On set with David Connell

Cinematographer for "Leverage"

David Connell

I have always relied on OConnor for my supporthttp://www.ocon.com. The system is consistent, easy to use and stands up to the rigors of episodic television. The ultra-smooth pan and tilt fluid drag gives me consistent control and stability.

Used on this set

Interactive



PROJECT

LEVERAGE, starring Timothy Hutton from Dean Devlin’s Electric Entertainment, is a caper series tabbed a combination of THE ROCKFORD FILES and MISSION IMPOSSIBLE with a little IT TAKES A THIEF in the mix. This fast-paced one-hour series is very unique in television production in that it is completed totally in-house. Devlin has built a total one-stop-shop. Once the footage is captured in Portland, the drives and cards are taken to the ingest trailer and copies are made. Then everything works off the master server at Electric Entertainment’s Los Angeles headquarters using Final Cut Pro. The pipeline continues to go room to room at Electric until it is blasted across the TNT airwaves each Tuesday night.

Cornell goes behind the production

We’re capturing it with the same cameras we chose for third in The Librarian series,” says Connell. “The RED was build 13. Not as good in low light but a remarkable camera. Now we’re shooting with Build 30. It includes a new chip with Mysterium-X with an 800ASA. That means the need for fewer lights and the ability to go out and shoot night exteriors with a minimum amount of light.”

Connell feels he’s hitting his stride this season. All his cameras are equipped with Preston single channel Iris controls an on-board Marshall monitor for A-camera and EVF support for B-camera. A-Camera uses an EZ-Rig to support an Optimo 17-80 zoom while B-camera is using primes. “And, of course, OConnor for support.

“We do some really cool and different shots,” he explains. “We average about 54 set ups per day – including our signature Ninja Zoom and Bullet Time shots.

“The Ninja Zoom is an extremely wide shot that zooms in to an ECU,” he explains. “The typical zoom is done in three segments, with the RED camera on the OConnor head with an Optimo 24-290. The initial shot is composed and the total distance is measured from the first position and divided into three segments, utilizing two other zooms to get the desired effect. Typically, the center cursor on the viewfinder is used to position tennis balls mounted on c-stands at the end of ever third segment (i.e. the total distance to subject is 90 feet, the c-stands are placed every 30 feet). The position and height is recorded and the markers removed. Being that we are using three segments, the beginning of the shot is framed with conventional head room, however, the end of the shot must be framed centered.

“After the first take (the talent must remain perfectly still during the entire procedure), the inclination is recorded, the dolly takes the camera to the second height and position is determined earlier with the markers. The shot is composed centered from beginning to end and then repeated for a third time to complete the zoom with the only difference being the end frame is composed with traditional head room. The process rarely takes more than five minutes to complete and the entire shot is stitched together in post and sped up many times over.”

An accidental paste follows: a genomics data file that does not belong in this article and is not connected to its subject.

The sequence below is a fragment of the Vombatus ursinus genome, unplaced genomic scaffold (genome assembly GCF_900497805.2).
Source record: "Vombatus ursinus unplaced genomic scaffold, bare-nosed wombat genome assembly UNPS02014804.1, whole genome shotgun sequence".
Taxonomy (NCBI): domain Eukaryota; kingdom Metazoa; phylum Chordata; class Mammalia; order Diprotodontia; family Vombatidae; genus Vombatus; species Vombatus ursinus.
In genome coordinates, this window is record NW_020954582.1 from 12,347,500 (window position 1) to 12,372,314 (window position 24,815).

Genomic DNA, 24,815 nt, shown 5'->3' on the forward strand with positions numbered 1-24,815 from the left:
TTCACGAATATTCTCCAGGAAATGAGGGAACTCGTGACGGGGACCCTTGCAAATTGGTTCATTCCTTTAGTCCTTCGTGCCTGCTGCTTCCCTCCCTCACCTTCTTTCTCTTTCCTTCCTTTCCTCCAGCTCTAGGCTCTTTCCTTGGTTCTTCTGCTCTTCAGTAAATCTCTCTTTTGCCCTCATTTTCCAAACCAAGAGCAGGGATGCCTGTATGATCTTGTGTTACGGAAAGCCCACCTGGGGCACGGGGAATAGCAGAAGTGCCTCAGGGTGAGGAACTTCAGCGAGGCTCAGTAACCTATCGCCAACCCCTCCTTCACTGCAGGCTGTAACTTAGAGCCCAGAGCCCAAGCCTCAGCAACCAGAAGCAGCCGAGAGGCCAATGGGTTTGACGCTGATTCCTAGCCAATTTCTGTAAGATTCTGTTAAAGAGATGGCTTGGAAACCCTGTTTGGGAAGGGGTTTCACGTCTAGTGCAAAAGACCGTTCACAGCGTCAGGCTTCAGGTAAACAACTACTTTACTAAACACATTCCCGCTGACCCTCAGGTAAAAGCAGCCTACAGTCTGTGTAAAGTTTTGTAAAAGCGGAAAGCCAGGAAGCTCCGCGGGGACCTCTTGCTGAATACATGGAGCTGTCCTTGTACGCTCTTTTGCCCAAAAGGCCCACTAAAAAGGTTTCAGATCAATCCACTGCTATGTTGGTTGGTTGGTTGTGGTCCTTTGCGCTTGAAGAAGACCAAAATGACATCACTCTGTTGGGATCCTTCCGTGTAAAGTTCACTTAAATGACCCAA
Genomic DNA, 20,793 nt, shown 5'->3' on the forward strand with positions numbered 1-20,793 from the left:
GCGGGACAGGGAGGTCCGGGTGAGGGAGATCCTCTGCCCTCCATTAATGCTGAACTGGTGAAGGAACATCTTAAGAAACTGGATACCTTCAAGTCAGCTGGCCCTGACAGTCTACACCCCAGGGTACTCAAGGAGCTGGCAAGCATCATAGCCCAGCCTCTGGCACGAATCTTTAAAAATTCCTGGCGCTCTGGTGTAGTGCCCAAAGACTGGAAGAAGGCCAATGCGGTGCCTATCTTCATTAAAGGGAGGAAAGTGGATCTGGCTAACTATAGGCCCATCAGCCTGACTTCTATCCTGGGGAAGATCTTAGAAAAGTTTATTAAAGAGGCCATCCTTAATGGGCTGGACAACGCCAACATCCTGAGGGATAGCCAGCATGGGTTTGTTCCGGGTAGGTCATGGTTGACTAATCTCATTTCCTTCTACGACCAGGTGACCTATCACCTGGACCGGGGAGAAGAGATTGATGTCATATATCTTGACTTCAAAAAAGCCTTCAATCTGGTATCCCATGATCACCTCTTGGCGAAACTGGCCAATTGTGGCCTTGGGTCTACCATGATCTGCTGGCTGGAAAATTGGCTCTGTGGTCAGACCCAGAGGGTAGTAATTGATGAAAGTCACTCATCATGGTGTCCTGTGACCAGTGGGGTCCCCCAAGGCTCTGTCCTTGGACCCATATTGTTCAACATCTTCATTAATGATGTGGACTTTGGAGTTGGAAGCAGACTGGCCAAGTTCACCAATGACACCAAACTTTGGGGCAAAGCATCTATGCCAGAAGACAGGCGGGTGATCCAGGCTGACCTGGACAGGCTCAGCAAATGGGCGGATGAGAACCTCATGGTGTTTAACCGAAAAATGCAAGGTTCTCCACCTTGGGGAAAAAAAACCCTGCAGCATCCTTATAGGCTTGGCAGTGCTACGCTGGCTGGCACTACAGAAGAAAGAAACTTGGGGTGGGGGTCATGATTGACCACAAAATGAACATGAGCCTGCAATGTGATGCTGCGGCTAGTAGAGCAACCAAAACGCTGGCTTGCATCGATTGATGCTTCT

The Bullet Time shots are done off the camera stabilizer, starting with live action – normally a wide shot. “We freeze all the performers and the camera travels normally form one end of the set to the other,” he explains. “Then picks up our main actors in close-up. Then we call unfreeze and the scene continues. The freeze action of our shot is sped up in post for a normal travel could take 30 seconds but, this is all over in two to three seconds. The reason for the freeze is so, when it is sped up, the performers don’t look like they are walking in fast motion.”

OConnor supports Cornell’s production package

The backbone of our support is OConnor’s Ultimate Head,” says Connell. “It’s simply the best solution for the challenges we face. The RED might be a modular system, however, that certainly doesn’t imply that it is lightweight. When fully accessorized and wearing an Optimo 24-290, a RED camera will weigh as much as any 35mm camera system, thus it deserves to be supported as one.”

OConnor is key to the success of the Ninja Zooms. “The OConnor is rock-steady,” he says. “It gives us the ultimate control needed when doing these in-camera effects type moves.

“I have always relied on OConnor for my support,” he adds. “The system is consistent, easy to use and stands up to the rigors of episodic television. The ultra-smooth pan and tilt fluid drag gives me consistent control and stability. The counterbalance is accurate at any point in the tilt range. And, the pan and tilt fluid drag is ultra-smooth. When I’m using OConnor, I know I can challenge my camera to up the anti in any action segment, without worrying about getting the take and moving on to keep up with a fast-paced production schedule.

BIOGRAPHY

Born in Melburne, Victoria, Austra, David Connell has won two CableACE Awards as Director of Photography/Lighting Direction for the television projects Fortress and Twilight Man. He’s been honored with the Australian Award of Distinction for the feature The Snow Walker and for the Telefeature/Mini Series Moby Dick. He was also nominated for the AFI Award “Best Achievement in Cinematography” for Boulevard of Broken Dreams. A long-time collaborator with Dean Devlin, he is in his fourth season of Leverage.